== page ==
Here is another article about parkour, or freerunning, but this time it is about 30 kids doing it in the ruins of Gaza. They learn techniques from the internet and dream of going to an upcoming international competition in Miami next year.
I love some of the comments and observations. Pretty unique. Shows their intense living conditions and determination:
Calling themselves the Gaza Parkour Team and practicing with a rotating crew of like-minded edgy acrobats, they spend their days rehearsing routines and teaching the sport to schoolchildren. The local graveyard serves as their practice arena. As Enshasy puts it, “The dead people don’t mind.”
Among the headstones of local dignitaries and graffiti commemorating militants are bullet holes from battles between Palestinian factions and Israeli troops, who were once based in the former Jewish settlement that adjoins the cemetery. “I have witnessed war, invasion and killing,” Enshasy says. “When I was a kid and I saw these things, blood and injuries, I didn’t know what it all meant.”
He and Jakhbeer, 22, are wary of straying too near the Hamas training zone, just as they are wary of leaving their homes when Israeli drones appear in the sky over their cinder-block refugee camp. They prefer the comparative safety of their daring leaps and bone-shattering landings. They believe that, one day, their ticket out of Gaza will be written by parkour.
According to Jakhbeer, parkour helps untangle the “anger and depression” that comes with living where they do. Indeed, nowhere could a philosophy of escape and freedom have a greater resonance than in the narrow, politically and militarily confined Gaza Strip, home to a boxed-in population of 1.7 million Palestinians.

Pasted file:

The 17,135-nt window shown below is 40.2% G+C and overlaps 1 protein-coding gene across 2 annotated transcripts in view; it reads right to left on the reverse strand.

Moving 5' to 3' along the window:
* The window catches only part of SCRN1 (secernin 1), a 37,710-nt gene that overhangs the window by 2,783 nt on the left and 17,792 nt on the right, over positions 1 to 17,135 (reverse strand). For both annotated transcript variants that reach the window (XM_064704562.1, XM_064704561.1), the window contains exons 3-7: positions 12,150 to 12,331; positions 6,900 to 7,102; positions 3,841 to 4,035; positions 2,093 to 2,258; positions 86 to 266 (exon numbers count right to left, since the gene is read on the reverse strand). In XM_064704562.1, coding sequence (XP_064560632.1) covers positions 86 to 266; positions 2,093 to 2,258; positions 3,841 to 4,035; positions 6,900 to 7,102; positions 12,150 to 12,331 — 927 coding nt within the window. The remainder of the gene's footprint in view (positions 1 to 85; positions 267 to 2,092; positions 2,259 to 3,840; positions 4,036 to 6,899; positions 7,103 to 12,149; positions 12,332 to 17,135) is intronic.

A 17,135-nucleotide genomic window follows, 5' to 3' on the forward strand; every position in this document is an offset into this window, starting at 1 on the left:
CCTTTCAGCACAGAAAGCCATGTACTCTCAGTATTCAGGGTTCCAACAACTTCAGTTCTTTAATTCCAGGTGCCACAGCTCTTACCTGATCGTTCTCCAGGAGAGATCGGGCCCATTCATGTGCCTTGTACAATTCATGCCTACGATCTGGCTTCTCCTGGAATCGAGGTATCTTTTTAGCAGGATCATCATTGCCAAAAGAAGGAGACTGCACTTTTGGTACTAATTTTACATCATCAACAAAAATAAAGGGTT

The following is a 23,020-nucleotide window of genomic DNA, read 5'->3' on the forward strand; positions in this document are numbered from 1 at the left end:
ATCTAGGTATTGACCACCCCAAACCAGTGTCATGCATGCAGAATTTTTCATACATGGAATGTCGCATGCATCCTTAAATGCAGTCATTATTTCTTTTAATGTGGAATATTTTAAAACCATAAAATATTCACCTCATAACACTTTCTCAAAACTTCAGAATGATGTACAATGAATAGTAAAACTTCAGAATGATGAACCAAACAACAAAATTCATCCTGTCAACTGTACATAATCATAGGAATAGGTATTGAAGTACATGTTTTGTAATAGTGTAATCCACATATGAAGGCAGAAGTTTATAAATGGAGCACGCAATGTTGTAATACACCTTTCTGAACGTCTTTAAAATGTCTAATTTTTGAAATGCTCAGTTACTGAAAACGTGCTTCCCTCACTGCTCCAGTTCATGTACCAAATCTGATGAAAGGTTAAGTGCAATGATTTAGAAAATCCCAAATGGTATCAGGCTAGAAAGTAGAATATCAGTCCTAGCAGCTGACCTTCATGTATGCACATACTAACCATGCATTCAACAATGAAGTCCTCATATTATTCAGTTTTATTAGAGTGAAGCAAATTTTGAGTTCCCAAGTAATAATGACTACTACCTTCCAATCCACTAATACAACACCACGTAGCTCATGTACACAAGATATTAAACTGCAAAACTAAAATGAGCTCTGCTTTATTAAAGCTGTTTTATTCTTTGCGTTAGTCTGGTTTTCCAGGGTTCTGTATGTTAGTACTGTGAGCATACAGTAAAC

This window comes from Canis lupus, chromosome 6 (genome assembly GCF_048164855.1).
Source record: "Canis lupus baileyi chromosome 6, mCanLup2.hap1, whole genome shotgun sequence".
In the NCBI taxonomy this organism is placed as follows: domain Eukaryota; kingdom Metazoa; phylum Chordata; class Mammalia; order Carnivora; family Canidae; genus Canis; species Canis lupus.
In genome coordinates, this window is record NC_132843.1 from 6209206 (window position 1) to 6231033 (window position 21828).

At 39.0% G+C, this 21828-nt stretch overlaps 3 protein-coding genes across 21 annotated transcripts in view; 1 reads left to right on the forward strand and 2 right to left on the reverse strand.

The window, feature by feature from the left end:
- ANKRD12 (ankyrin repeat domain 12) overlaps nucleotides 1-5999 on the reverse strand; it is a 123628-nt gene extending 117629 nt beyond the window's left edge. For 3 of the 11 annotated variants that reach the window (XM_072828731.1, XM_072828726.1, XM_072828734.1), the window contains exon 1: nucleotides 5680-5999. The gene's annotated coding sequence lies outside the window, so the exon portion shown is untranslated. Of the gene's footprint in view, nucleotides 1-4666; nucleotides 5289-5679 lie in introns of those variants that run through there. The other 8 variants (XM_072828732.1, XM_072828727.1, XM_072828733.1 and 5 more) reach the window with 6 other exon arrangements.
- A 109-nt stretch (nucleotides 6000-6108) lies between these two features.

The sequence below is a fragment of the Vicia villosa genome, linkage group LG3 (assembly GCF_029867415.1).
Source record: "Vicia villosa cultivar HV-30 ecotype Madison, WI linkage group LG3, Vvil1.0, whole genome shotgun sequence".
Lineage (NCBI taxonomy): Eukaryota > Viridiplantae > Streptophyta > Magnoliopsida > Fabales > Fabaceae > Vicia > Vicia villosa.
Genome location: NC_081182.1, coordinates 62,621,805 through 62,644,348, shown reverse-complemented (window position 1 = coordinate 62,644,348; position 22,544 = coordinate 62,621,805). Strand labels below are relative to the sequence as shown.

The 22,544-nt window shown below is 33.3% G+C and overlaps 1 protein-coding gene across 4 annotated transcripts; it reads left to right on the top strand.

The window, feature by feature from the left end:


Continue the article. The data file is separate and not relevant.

Though the only Israelis Jakhbeer and Enshasy have ever met are settlers and soldiers, at whom they threw stones as children, they say they can separate their feelings about Israel’s politics from its people, to whom they bear no ill will. They see themselves as athletes first and not political figures of any sort.
One obstacle to their ambition to be professional athletes is pressure to get a job, not easy in an area of high unemployment. Jakhbeer, in particular, says his family is nagging him to start bringing money in. For the moment he has managed to resist and to continue devoting himself to parkour.
Parkour originated in the suburbs of Paris and is a corruption of the French word “parcours,” meaning route or journey. In a very literal sense, the sport is about overcoming barriers, living beyond the restraints of physics. It inspires a philosophical outlook on life that mirrors the actions of its athletes.
If you want to learn more about this sport, check out some earlier-posted videos here.